Committees Meets with Former Steinhoff CEO, Mr Markus Jooste

Parliament� The Standing Committees on Finance; the Standing Committee on Public Accounts (Scopa); the Portfolio Committees on Trade and Industry and; the Portfolio Committee on Public Service and Administration met with the former Chief Executive Officer of Steinhoff, Mr Markus Jooste.

Today’s meeting is the fourth meeting held this year by the committees on the Steinhoff matter.

Mr Jooste’s overall statement and responses to questions made out that he was not aware of any financial irregularities, has done no wrong and cannot be held personally responsible for the collapse of Steinhoff shares.

The Chairperson of the Standing Committee on Finance, Mr Yunus Carrim, said the committees felt that Mr Jooste could have been far more forthcoming and answered

questions more precisely without incriminating himself or undermining his right to a fair trial in a court of law or a fair inquiry by a regulatory body. He said that, in a way, by not being open, Mr Jooste suggested he has much to hide.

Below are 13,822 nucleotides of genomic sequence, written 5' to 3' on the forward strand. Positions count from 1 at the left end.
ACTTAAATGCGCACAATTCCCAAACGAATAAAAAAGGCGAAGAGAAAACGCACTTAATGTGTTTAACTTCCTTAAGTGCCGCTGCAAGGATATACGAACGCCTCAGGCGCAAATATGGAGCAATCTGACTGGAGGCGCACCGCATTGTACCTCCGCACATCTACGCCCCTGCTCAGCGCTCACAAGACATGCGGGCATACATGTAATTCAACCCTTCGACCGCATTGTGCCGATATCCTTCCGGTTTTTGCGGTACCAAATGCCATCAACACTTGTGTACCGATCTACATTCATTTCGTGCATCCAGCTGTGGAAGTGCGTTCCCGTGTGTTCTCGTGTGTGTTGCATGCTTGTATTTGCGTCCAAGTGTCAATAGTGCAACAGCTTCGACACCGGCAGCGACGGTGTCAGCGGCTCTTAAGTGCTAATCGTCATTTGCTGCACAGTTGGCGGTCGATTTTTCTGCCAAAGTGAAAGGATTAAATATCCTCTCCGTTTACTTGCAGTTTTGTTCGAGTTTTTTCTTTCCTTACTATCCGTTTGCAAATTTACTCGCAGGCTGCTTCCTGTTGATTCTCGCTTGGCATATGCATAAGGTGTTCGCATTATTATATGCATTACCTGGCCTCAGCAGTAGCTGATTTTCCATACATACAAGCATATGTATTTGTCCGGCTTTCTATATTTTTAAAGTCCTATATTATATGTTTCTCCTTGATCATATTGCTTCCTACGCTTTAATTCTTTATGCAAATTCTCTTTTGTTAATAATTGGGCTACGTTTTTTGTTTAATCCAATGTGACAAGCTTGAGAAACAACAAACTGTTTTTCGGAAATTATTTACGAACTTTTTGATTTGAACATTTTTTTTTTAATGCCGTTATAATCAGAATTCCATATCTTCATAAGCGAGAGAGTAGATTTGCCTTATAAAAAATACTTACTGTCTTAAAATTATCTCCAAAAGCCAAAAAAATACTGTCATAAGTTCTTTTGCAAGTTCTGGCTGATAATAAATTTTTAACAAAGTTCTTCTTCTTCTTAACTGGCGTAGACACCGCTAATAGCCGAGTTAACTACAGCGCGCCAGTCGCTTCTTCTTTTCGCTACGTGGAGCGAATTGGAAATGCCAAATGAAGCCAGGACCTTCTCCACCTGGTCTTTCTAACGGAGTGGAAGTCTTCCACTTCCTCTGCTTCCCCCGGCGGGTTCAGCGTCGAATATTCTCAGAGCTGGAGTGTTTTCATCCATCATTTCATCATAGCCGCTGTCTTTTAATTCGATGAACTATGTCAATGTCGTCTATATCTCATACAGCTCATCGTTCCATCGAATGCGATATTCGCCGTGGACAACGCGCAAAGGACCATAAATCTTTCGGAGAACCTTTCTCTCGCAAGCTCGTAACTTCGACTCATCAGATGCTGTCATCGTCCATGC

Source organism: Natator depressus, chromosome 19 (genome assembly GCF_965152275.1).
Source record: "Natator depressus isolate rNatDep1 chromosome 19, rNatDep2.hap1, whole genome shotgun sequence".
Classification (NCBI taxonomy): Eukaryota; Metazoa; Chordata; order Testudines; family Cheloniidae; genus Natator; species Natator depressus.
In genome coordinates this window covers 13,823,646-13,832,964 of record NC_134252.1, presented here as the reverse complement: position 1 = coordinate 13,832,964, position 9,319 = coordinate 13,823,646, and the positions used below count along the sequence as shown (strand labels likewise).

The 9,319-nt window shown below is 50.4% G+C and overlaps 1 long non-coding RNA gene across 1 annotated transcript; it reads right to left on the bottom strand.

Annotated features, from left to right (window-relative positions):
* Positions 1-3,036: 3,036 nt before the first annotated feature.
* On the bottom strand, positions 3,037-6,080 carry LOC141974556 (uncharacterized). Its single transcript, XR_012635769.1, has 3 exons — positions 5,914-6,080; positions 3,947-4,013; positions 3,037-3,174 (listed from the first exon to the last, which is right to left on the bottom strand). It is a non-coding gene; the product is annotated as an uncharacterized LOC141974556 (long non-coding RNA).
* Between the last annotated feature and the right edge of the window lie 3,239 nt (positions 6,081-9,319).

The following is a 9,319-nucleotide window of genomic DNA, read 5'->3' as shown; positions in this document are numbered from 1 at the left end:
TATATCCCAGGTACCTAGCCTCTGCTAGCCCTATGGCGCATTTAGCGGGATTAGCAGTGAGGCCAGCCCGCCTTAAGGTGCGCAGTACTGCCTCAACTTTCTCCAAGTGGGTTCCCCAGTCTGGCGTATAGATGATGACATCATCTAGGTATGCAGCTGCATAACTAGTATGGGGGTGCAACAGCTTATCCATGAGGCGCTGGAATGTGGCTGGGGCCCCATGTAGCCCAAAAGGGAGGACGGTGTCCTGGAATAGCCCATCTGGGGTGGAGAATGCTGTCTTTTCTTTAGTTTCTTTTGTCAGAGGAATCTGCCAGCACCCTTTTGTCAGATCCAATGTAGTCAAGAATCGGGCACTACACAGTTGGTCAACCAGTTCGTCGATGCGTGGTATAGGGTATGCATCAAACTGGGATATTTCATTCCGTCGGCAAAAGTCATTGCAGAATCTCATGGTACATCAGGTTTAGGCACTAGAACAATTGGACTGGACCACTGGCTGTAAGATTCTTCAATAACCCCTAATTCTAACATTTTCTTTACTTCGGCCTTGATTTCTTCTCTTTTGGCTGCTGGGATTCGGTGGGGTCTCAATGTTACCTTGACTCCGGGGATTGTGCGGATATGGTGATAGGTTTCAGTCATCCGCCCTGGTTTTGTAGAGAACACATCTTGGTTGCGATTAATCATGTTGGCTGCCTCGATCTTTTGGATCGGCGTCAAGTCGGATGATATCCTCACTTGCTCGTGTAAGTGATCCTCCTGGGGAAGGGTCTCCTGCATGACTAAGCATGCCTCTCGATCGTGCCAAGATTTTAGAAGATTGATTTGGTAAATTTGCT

His account to Parliament reinforces our call that the regulatory bodies and other state agencies should act swiftly and more decisively to deal with those who did wrong at Steinhoff, said Mr Carrim.

Mr Carrim said they recognised the complex and global nature of corporate scandals such as Steinhoff’s and the huge amount of forensic and other investigative work necessary to establish exactly what happened and who is responsible for precisely what failure, but surely there should be more progress, 10 months after the collapse of the Steinhoff shares.

More can and needs to be done, said Mr Carrim.

Mr Carrim said they also believe there needs to be far more concerted cooperation between the relevant state agencies in our country and Germany, the Netherlands and elsewhere.

The committees’ particular concern remains the poor performance of the Hawks and the National Prosecuting Authority, and strongly believe that they need more forensic, auditing and other technical skills to effectively fulfil their responsibilities in regard to Steinhoff.

While there is considerable focus on public sector corruption at present, the private sector usually goes scot-free. We need to decisively deal with private sector corruption. After all, in most cases of public sector corruption there is a private sector hand at work, said Mr Carrim.

Source: Parliament of the Republic of South Africa